The dominant commercial models in scholarly publishing aren’t serving the academy or humanity well — extracting enormous profits from a mostly publicly-funded endeavor. But we have a window to stand up and support an alternative.
In this essay, I’m going to make the case that open access agreements that rely upon a pay-to-publish model are good for the groups who sign them but bad for the overall system. After laying out a model of open access as a public good, I’ll argue that what we are actually building is not a system rooted in public goods but one that has merely shifted the entry barriers from readers to authors.
Universities have not effectively grappled with their roles in systemic racism, which plays out across the university: boards, administration, faculty, staff, curriculum, student life, athletics, and partnerships with corporations and the government… If the university truly wants to justify itself through the liberal arts, the university must change—and the humanities must change too.
As presented by Travis Rich, Executive Director of the Knowledge Futures Group at CNI Spring 2021 Virtual Membership Meeting as a prerecorded project briefing.
The academic community needs to step up and secure the future of this crucial infrastructure. The shape of research infrastructure depends on institutions’ buying decisions. If most of the money goes to closed systems, these will prevail.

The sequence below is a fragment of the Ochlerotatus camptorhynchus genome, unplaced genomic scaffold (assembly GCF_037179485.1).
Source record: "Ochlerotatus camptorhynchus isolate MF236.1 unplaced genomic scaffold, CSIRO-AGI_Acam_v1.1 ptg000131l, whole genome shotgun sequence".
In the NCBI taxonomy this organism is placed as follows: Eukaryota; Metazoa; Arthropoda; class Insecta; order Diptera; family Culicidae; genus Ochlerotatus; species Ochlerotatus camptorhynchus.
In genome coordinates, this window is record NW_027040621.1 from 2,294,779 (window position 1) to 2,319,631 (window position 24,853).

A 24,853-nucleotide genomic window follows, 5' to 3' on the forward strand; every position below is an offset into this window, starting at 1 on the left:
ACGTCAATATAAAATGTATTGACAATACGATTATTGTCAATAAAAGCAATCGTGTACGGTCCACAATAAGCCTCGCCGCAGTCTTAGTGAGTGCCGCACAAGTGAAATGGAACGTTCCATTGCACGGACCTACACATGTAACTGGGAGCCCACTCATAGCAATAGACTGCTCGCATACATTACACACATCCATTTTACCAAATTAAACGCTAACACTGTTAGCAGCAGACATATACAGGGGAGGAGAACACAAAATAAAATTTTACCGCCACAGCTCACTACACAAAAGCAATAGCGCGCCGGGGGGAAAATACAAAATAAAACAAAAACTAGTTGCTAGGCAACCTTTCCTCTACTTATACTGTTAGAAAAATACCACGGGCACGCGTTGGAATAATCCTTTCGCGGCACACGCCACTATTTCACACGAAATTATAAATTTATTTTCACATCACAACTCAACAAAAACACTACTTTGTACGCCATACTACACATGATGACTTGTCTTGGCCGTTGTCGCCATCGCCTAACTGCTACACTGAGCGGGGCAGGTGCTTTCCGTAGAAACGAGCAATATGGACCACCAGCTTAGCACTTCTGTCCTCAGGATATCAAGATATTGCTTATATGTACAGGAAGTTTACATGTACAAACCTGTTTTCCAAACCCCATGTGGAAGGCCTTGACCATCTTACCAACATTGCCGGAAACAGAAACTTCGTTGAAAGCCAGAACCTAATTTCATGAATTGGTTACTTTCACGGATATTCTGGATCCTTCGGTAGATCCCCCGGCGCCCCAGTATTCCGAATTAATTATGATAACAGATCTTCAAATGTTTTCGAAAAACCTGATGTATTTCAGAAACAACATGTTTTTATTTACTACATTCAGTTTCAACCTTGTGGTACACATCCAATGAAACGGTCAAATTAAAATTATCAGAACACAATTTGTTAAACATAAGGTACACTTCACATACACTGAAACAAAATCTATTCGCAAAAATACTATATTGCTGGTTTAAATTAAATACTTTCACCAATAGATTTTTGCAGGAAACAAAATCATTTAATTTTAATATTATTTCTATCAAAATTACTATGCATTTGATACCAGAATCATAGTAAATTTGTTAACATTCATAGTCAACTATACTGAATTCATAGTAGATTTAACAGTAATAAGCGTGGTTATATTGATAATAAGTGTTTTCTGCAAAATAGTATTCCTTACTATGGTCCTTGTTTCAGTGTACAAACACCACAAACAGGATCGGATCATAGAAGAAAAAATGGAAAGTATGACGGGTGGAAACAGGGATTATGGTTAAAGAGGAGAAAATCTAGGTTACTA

This editorial outlines the need to consider publishing from a media studies perspective, the growing role of platforms in publishing in all forms and the dangers of continued market concentration for access and diversity.
A conversation about the role of preprints, sharing, and collaboration hosted by ASAPbio and the Knowledge Futures Group, held on 31 March 2020 and transcribed.
The problem with impact algorithms isn't that they exist, but that when they dominate, they coerce others into conforming to shapes designed to satisfy profit-driven needs rather than the community's needs.
While they may argue that the criteria of journal selection are generic (e.g. good journals offer robust peer reviews), those criteria are wrapped in a way that would entice the academics for global acceptance. Such situations are the exact copy of how we define “imperialism”.
This report summarizes key technology-related preprint needs based on user research and community conversations.